Ostomy Bags: Raising Awareness & Dispelling Myths About Colostomy Bags by Megan Demmler
I have an ostomy. I was not always comfortable with the idea of living “the bag life,” but after over 15 years of living with ulcerative colitis, losing my hair to medications and losing my dad to colon cancer, I was ready. My bag gave me my life back. “Stewie,” my stoma, helped me learn to accept that life doesn’t always work out the way we plan and we have to find the silver lining in all situations.
Anyone who meets me learns pretty quickly that I live with a bag. I have used this opportunity to teach people about Crohn’s and ulcerative colitis and to educate people about ostomies. I was given this life to help others and to advocate for those who don’t feel like they have a voice.
Last month, a 10-year-old boy named Seven Bridges hung himself in Kentucky. I first read that he had been bullied about his ostomy bag and the “smell.” I did a little more digging and found out that there was more to the story (as there usually is) and that he had been bullied for his bag but also that the smell was from a reversal that had a leak. It angered me to know he was bullied for a health condition he couldn’t control. It also reminded me why I advocate for others.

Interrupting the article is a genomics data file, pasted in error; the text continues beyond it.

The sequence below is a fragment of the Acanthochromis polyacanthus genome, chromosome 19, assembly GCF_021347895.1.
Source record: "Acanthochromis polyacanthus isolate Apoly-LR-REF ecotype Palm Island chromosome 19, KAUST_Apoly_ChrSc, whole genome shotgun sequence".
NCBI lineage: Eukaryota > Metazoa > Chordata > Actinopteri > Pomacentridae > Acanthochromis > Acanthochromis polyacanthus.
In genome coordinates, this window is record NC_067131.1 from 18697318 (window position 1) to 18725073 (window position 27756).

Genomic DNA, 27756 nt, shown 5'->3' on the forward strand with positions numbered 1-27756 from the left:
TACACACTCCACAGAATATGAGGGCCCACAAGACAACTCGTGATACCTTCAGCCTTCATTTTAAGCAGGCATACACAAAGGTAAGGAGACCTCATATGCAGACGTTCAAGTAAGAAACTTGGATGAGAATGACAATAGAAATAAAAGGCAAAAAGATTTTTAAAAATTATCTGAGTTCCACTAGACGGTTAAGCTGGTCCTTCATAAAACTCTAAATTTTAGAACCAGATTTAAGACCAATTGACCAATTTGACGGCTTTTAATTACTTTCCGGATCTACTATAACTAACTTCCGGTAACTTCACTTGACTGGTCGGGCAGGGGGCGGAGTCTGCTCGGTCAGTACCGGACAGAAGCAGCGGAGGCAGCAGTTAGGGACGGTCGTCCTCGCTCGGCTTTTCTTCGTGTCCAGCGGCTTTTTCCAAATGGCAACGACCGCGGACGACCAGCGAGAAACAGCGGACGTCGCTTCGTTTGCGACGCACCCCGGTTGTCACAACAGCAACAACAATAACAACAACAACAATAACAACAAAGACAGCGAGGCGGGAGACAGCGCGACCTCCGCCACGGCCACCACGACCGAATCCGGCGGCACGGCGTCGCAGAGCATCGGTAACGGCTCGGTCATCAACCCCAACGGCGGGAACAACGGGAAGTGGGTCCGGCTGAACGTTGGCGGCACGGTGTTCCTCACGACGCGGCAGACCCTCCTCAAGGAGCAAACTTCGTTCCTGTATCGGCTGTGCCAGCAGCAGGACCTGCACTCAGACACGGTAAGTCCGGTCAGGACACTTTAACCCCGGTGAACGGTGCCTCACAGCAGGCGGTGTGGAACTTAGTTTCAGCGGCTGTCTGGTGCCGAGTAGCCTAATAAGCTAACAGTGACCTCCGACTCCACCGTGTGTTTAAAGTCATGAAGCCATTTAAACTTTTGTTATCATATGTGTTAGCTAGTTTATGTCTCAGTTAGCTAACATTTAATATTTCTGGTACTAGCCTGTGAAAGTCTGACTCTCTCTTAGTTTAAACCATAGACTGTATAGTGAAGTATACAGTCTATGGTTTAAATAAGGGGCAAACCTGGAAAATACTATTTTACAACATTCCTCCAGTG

I’d like to address a few myths about ostomy bags to help other people “normalize” them:
- Ostomies smell. Unless there is a leak or a failed filter or it is being emptied, there is no odor.
- Only old people have ostomies. People of all ages have ostomies, from babies to grandparents.
- Only cancer patients have ostomies. There are several medical conditions that may require permanent or temporary ostomies.
Teaching others about ostomies is just one part of addressing the problem. The larger part is teaching children that everyone is different. Our differences make us unique and our uniqueness makes us amazing.
If you have any questions on how to address the topic of ostomies, please feel free to reach out to me via my blog, Goolie’s Guts, on Facebook.
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